The race is on among EU countries to host the region’s brand-new Anti-money Laundering Authority (AMLA), with the Netherlands angling to headquarter the watchdog in The Hague, according to Dutch broadcaster Omroep West. Other member states expected to throw their hats in the ring include Germany, France, Austria and Italy.
First proposed among a package of anti-money laundering (AML) reforms in July 2021, AMLA is scheduled to launch next year and build up to full operational strength by 2026. Its primary role will be to drive the EU’s AML and countering the financing of terrorism (CFT) agenda – taking over relevant supervisory duties from the European Banking Authority (EBA), while flexing a range of other, more comprehensive and detailed oversight powers.
As set out by the European Commission, AMLA’s objectives are to:
- enhance AML-CFT supervision;
- directly supervise certain persons with high levels of risk exposure;
- oversee the activities of national and regional financial regulators;
- help financial intelligence units (FIUs) boost their analytical capacity around illicit activities;
- make financial intelligence a key information source for law enforcement agencies;
- coordinate peer reviews of supervisory standards and practices; and
- facilitate joint analyses among FIUs and other competent authorities of cross-border financial crime.
In the time since AMLA was proposed, the Russian invasion of Ukraine has thrown the spectre of money laundering into sharp relief, with attention fixed as never before on how illicit proceeds are gathered and used – and who uses them. So, does that make AMLA a timely initiative or, given what we now know about the prevalence of money laundering, rather late in the day?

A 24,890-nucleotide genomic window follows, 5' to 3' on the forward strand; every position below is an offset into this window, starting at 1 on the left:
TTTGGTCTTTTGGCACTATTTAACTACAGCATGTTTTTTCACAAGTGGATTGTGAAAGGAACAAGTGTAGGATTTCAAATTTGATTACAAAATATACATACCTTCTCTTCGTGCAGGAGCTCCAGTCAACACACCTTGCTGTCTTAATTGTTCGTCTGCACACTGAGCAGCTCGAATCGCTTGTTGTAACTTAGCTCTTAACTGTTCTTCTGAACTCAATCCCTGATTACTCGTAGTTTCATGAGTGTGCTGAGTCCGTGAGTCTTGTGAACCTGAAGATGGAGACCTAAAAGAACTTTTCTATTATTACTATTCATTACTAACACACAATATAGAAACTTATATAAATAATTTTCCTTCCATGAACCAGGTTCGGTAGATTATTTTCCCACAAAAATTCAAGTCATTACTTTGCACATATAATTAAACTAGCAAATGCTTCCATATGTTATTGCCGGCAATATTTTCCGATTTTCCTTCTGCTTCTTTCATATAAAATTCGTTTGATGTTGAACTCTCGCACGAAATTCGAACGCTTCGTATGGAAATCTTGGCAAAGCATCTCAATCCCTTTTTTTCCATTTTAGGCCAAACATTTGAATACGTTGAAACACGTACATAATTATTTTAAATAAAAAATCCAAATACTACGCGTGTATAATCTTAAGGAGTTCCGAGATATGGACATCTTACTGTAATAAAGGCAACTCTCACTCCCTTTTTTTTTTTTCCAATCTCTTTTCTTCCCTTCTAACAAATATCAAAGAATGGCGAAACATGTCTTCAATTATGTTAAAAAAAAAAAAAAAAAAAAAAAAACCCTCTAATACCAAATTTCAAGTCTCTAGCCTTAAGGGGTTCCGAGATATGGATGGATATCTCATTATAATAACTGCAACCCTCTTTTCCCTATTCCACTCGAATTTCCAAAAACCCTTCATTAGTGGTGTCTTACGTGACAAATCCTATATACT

“We welcome the introduction of AMLA to provide consistency of supervision,” says Angela Foyle, Chair of the Anti-money Laundering Working Group at region-wide professional body Accountancy Europe.
As part of objective six – coordinating peer reviews of supervisory standards and practices – AMLA will regularly update EU authorities with guidance on how to address so-called ‘Designated Non-Financial Businesses and Professions’ (DNFBPs): an umbrella term for firms and sectors that are within the AML-regulated sector, but are not financial businesses. As the term covers accountants, Foyle notes: “It is clear that our profession will come under AMLA’s scrutiny in some way, although possibly not at first. Our comment on that would be to highlight how important it will be for AMLA to have staff who are sufficiently versed in the types of business that accountants do, the ways in which they work and the risks they face.”
In Foyle’s view, that will help the watchdog to be more effective. “In both official discussions and legislation,” she says. “There can be a tendency to treat accountants – or indeed any collection of DNFBPs – as modified banks, when in fact what we’re doing is significantly different. So, embedding that understanding into its official guidance and the standards it sets for supervision will be key to AMLA’s success – particularly with regards to how it decides to oversee our industry.”
Accountancy Europe has already signalled its willingness to take part in any future AMLA discussions or consultations on that subject.